Marne Levine is the COO of Instagram (Facebook, Inc.). Previously, she was the vice president of Global Public Policy at Facebook. The company focuses on building environmentally friendly work sites and data centers and improving access to clean energy for all. This interview has been edited and condensed.

fep-levine-qa

Levine talked with HBR about her firm’s sustainability efforts as part of the Future Economy Project, an HBR initiative that shares real-world lessons on sustainability leadership.

HBR: Why did you decide to pursue a sustainability agenda?

LEVINE: Facebook CEO Mark Zuckerberg has been very clear from the beginning that building a sustainable future is foundational to Facebook’s mission of bringing the world closer together. Without secure energy and a stable climate, we won’t be able to make meaningful progress on other challenges — like connecting the world. And as a company with over 2 billion users, and with 80% of our community outside the U.S., we have a responsibility to lead.

When I joined Facebook in 2010, it was already well established that sustainability was central to the way that we operated. That year we decided to design and construct our own data center; one of the most significant energy footprints for a tech company comes from the storage of data, which requires a huge amount of electricity. Before 2010, most of the energy powering these data centers was coming from coal. We designed a data center that was 38% more energy efficient and that cost 24% less to build than a traditional data center. Even more important, in my view, is that we decided to share our designs publicly.

Since then, we’ve continued to lead the way in terms of energy efficiency. One amazing statistic is that, for an entire year of one person’s Facebook use, our carbon footprint is less than the impact of boiling a pot of water. But we’re not stopping there. Our goal is to power all new data centers with 100% clean and renewable energy, relying more heavily on wind and solar farms. We also announced that we are switching all electric accounts at our Menlo Park headquarters to Peninsula Clean Energy’s ECO100 option. This means that Facebook is the largest participant in the program, and we are really proud of that.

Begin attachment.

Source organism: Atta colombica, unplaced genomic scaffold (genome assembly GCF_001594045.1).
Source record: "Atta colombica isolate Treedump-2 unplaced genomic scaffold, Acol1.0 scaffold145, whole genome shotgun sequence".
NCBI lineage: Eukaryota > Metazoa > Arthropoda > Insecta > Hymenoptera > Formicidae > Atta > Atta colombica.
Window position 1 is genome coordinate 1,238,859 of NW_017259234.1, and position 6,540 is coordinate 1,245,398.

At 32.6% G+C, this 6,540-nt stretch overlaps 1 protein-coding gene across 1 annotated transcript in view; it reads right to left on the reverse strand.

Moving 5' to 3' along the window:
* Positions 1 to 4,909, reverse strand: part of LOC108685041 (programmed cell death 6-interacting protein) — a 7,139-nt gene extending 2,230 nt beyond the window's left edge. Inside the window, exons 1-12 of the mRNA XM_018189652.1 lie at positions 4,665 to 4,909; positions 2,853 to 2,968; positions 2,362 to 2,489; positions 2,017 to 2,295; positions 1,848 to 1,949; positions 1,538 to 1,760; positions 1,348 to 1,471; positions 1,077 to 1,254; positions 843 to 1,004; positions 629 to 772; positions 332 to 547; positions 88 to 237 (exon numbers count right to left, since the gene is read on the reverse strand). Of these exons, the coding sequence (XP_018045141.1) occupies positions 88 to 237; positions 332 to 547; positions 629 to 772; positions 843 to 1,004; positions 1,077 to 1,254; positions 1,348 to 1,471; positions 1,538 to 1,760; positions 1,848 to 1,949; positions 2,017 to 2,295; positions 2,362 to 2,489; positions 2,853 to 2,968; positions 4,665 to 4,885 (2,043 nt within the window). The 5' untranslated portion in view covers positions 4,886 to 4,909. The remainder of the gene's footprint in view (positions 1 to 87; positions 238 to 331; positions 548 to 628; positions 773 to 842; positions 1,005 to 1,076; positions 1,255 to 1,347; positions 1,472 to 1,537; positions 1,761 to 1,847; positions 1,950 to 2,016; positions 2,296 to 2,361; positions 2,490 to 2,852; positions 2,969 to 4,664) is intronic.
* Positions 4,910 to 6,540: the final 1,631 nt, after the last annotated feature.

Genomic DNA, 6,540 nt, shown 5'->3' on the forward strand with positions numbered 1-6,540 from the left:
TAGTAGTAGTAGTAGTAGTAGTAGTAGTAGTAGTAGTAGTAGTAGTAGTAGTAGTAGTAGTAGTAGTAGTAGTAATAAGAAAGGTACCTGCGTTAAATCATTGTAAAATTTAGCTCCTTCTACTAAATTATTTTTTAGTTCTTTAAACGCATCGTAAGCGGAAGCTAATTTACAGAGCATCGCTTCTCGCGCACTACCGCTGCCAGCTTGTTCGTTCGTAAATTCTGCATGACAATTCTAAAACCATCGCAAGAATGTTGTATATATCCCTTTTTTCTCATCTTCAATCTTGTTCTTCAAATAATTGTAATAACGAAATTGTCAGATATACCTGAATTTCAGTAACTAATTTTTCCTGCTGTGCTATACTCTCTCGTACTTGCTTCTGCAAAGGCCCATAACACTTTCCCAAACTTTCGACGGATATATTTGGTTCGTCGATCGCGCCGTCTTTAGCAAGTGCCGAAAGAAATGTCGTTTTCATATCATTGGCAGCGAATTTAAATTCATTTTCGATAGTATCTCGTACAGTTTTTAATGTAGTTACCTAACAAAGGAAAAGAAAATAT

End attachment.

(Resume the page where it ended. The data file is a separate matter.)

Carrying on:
Pursuing a sustainability agenda is a natural extension of our mission, because it means making sure that the communities we serve are healthy and resilient.

What are some things that have inspired you in this journey?

My personal interest in sustainability started when I was a senior in high school in Cleveland, Ohio (which was a very long time ago!). I took a job working for the local county commissioner, Mary Boyle, and was put on a team charged with reviewing Cleveland’s solid-waste management program to make it more efficient and environmentally friendly. While working on that project, I earned the nickname “Trash Queen,” which certainly wasn’t the most flattering, but I didn’t mind because I loved that job and learned a bunch doing it. That was when I really started to understand the importance of sustainability at the community level. I learned that inefficient waste management could seriously hurt the health of a community — waste in landfills contaminates our land, water, and air and is a huge financial burden to a city. More than anything, I learned that sustainability is local. It impacts people’s livelihoods at the personal and community level.

Several years later, in 2001, I was working as chief of staff to then-Harvard University President Larry Summers when we unveiled Harvard’s Sustainability Principles. Larry and his team were, I think, early in realizing that operating our campus in an environmentally sustainable way was not only the right thing to do but also a sound business decision. By instituting environmental impact reductions, we gained important cost efficiencies. Here’s just one example: The Harvard Green Campus Initiative’s Loan Fund offered more than $2,800,000 to facilitate 32 projects that promoted energy- and water-conservation strategies on the Harvard campus. On average, those projects generated enough financial savings to pay back the loan in just three years. I had always been interested in sustainability, and I had always been interested in running efficient organizations, and at Harvard I came to appreciate that the two go hand in hand.

Finally, it may be cliché, but it’s true: When you have kids you start to think differently about the kind of world you are passing on to them. My two sons are avid readers and parliamentary-style debaters, and through both activities, they have taken an interest in global warming and sustainability. My husband was one of the earliest investors in alternative energy technologies in the U.S., and so sustainability has been a frequent and consistent dinner-table conversation topic. I’ve listened with awe to the way our children and their friends look at a challenge like this and immediately think, “What can we do to help?” So when I think about sustainability, I think of it not just through the lens of a tech executive or a responsible global citizen, but as a mother who wants a better world for her children.